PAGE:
Raymond Blake throws some light on those wines that challenge colour sterotypes – the ‘lesser’ styles from well-known regions – and encourages us to be colour blind when choosing our next tipple

When first offered a glass of Sancerre rouge, back in the mists of the last century, I was taken aback. There was no such thing. Didn’t everybody know Sancerre was a white wine made from Sauvignon Blanc? I was soon disabused of my ignorance by my wine merchant friend with whom I was staying at the time. Thereafter, I quickly developed a liking for this lighter rendition of Pinot Noir and, in time, for wines of the ‘other’ colour from regions whose fame rested on wines of a single colour.

The list goes on: white Beaujolais, white Rioja, white Châteauneuf-du-Pape, white Port, white Bordeaux… nearly always white, where the red sibling is the better known wine. It is difficult to say which is the least expected of these, perhaps Châteauneuf. The first time I spotted it on a wine list I was about to insist trenchantly that there must be some mistake when I remembered my red-faced Sancerre experience and luckily held my fire. More than anything else what the above list should encourage us to do is remove the blinkers when it comes to choosing and buying wines, force ourselves out of our comfort zone and try something new. Wine’s trump card, its greatest attraction, is the extraordinary diversity and variety to be found in it; we will only discover that by trying something new, in this case something of the opposite colour.

The trio listed below are wines of distinction and class, each an exciting example of how good the ‘lesser’ style from each region can be. Some might cavil at the inclusion of a dry white Bordeaux but I would argue that, while there is an ocean of the stuff produced in Entre-Deux-Mers, at the upper end Bordeaux is perhaps the best example of rigid pigeonholing in the wine world. All the attention falls on the classed growth red wines, which are well worthy of their place in the limelight, yet dry white Bordeaux, especially from the Graves, (those from the Médoc tend to be vanity projects with ludicrous prices) is one of the world’s least heralded great wine styles.

Despite developing a liking for many of the ‘other’ versions there is one, however, that I have never found appealing and that is white Port, which seems flabby and unctuous to my palate, although… when mixed with tonic and sipped with toasted almonds under a blazing sun in the Douro Valley all can be forgiven. The message is clear: when it comes to wine don’t be colour blind.

Where once most wines fitted into the binary categorization of white or red, with rosé as something of an afterthought, today there is another colour hollering for attention: orange. In some cases it is pale and wan, in others it is burnished and rich, in all it is definitely not white, not red and not rosé. In short, it is wine made from white grapes handled in roughly the same fashion as red grapes, in other words by retaining the skins and pips throughout the fermentation so that colour and flavour is extracted from them. It is difficult to generalise, but orange wines tend to be fuller in flavour, with more body and grip than whites but less density of flavour than reds. They are still niche and a bit quirky but they are probably here to stay.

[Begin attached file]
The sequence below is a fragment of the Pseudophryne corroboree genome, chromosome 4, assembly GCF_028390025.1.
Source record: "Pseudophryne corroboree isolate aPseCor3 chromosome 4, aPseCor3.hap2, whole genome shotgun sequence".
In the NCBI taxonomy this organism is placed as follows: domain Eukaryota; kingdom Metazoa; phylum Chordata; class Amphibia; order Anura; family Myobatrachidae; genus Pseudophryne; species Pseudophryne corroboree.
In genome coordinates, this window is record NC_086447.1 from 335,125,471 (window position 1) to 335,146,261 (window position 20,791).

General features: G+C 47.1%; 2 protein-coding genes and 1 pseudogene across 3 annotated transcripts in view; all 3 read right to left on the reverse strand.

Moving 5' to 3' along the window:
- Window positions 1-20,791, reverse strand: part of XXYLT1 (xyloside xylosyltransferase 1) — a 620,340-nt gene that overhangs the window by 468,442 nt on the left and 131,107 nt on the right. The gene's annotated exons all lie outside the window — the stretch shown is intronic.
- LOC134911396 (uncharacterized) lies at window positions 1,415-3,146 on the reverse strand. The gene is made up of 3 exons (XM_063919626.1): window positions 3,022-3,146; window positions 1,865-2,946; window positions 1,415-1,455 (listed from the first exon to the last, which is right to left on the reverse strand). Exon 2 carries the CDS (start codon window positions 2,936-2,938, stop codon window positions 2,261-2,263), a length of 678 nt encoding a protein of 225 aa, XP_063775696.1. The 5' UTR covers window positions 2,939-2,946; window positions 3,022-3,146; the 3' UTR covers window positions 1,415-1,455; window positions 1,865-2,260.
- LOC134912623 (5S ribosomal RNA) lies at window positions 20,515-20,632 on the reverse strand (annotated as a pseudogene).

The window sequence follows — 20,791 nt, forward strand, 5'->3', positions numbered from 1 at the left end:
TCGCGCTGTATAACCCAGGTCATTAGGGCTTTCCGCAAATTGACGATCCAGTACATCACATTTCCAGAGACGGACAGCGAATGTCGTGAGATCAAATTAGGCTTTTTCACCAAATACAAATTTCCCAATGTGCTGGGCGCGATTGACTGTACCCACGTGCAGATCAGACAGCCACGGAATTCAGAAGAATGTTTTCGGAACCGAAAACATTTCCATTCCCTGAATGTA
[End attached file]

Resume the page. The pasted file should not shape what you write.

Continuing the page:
Château de Malle, ‘M’ de Malle, Graves 2014

Château de Malle is a splendid old property dating from the 17th century, which has been owned by a single family since then and which today is classified as a historic monument. It was also listed in the 1855 classification of Sauternes and, in common with many other Sauternes châteaux, it now produces a dry white wine from a blend of Sauvignon Blanc and Semillon. This one is a treat, a bewitching combination of the two grapes that boasts boundless fruit, tingling acidity and mouthwatering length on the finish.

Domaine Bailly-Reverdy, Sancerre 2012

This domaine dates from the marriage of Bernard Bailly and Marie-Thérèse Reverdy in 1952 and, while white wines dominate production, it takes it red seriously too. This wine is all about fruit, fruit and more fruit, principally raspberries and strawberries. There is little of the spicy/gamey/leathery notes found in more robust Pinot’s from the Côte d’Or but that is not to say it is lacking, it is simply lighter and more singular. Serve it slightly cool to emphasise the crispness.

Domaine Chante Cigale, Châteauneuf-du-Pape 2016

Red Châteauneuf is one of the most ‘serious’ of wines, full-bodied and full-throttled, with a lavish texture and notes of sweet spice and, just in case you didn’t get the message, the bottles are usually adorned with labels of baroque complexity, laden with all sorts of cyphers and escutcheons. This label is noticeably bereft of such ornamentation and the wine itself, while mouthfilling, is elegant, with exotic floral scents, ripe tropical fruit and a mild mineral cut. Thinking ahead – it would match well with the turkey dinner.